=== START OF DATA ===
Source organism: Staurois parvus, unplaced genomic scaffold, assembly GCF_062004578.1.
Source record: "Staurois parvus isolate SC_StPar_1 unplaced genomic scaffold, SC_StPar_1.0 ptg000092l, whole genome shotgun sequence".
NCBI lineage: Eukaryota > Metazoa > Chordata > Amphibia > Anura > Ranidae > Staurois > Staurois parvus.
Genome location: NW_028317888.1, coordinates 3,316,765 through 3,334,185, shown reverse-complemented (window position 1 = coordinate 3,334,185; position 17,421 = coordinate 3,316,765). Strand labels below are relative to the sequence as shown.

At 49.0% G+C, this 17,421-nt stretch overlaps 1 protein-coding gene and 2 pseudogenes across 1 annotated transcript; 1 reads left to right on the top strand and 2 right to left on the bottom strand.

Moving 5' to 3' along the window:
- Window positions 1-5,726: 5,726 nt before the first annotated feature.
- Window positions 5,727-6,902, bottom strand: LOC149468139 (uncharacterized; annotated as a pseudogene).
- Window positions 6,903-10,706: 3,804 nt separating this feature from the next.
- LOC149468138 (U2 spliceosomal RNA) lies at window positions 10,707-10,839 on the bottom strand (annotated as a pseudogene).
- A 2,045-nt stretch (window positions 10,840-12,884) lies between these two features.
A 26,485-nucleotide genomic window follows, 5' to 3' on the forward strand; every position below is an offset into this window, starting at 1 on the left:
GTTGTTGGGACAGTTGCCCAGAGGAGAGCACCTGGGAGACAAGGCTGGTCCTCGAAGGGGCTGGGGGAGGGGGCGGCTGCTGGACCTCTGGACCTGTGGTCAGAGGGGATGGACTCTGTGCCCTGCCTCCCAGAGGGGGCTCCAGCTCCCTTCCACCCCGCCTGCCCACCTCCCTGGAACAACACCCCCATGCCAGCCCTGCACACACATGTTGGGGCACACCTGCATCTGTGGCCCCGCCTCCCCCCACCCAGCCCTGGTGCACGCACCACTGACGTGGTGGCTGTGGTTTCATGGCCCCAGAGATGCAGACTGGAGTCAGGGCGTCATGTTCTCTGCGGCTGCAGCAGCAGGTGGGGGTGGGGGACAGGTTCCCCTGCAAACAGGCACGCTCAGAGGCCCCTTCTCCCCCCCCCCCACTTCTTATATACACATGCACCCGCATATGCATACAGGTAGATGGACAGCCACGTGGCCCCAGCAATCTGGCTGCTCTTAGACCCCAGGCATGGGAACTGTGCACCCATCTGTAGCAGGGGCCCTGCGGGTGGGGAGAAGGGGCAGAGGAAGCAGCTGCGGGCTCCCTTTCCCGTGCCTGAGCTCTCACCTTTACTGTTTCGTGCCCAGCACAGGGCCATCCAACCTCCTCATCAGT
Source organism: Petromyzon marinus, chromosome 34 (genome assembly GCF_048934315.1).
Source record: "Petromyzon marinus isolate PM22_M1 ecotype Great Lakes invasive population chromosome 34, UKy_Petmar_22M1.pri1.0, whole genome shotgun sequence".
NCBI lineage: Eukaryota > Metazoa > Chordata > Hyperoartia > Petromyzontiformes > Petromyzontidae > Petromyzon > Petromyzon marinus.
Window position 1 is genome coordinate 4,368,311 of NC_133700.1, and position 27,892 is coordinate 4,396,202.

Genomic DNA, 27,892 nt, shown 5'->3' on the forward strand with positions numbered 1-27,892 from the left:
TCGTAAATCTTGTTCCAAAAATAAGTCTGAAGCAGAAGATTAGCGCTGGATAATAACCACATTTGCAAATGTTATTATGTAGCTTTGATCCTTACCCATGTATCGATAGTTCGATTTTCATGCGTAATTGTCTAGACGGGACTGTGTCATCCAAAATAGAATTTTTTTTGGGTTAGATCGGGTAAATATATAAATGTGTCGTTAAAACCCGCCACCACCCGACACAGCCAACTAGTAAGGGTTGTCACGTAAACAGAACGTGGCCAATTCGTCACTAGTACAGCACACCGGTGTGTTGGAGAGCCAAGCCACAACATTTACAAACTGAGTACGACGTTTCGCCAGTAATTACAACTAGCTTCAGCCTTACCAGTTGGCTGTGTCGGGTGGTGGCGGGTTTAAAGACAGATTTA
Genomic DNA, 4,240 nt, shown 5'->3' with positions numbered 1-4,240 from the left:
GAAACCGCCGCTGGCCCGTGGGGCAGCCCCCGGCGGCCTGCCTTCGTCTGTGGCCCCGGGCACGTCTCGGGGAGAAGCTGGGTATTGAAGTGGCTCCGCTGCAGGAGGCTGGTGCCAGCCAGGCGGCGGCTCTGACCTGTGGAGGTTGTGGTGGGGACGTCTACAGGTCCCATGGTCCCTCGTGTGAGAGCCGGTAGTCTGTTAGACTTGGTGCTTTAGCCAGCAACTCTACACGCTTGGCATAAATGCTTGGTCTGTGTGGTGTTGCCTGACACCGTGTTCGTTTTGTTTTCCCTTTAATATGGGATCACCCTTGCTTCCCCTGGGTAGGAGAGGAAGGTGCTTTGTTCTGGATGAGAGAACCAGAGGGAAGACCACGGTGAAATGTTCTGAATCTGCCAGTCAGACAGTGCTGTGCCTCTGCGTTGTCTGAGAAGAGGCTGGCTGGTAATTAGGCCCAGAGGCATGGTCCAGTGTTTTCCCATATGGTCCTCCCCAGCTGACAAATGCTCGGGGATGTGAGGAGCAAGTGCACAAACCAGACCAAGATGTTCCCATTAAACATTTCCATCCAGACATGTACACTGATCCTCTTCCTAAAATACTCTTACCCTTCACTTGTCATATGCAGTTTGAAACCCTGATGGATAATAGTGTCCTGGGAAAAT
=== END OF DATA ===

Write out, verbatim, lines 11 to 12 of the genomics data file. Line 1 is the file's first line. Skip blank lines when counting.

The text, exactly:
- A 2,045-nt stretch (window positions 10,840-12,884) lies between these two features.
A 26,485-nucleotide genomic window follows, 5' to 3' on the forward strand; every position below is an offset into this window, starting at 1 on the left: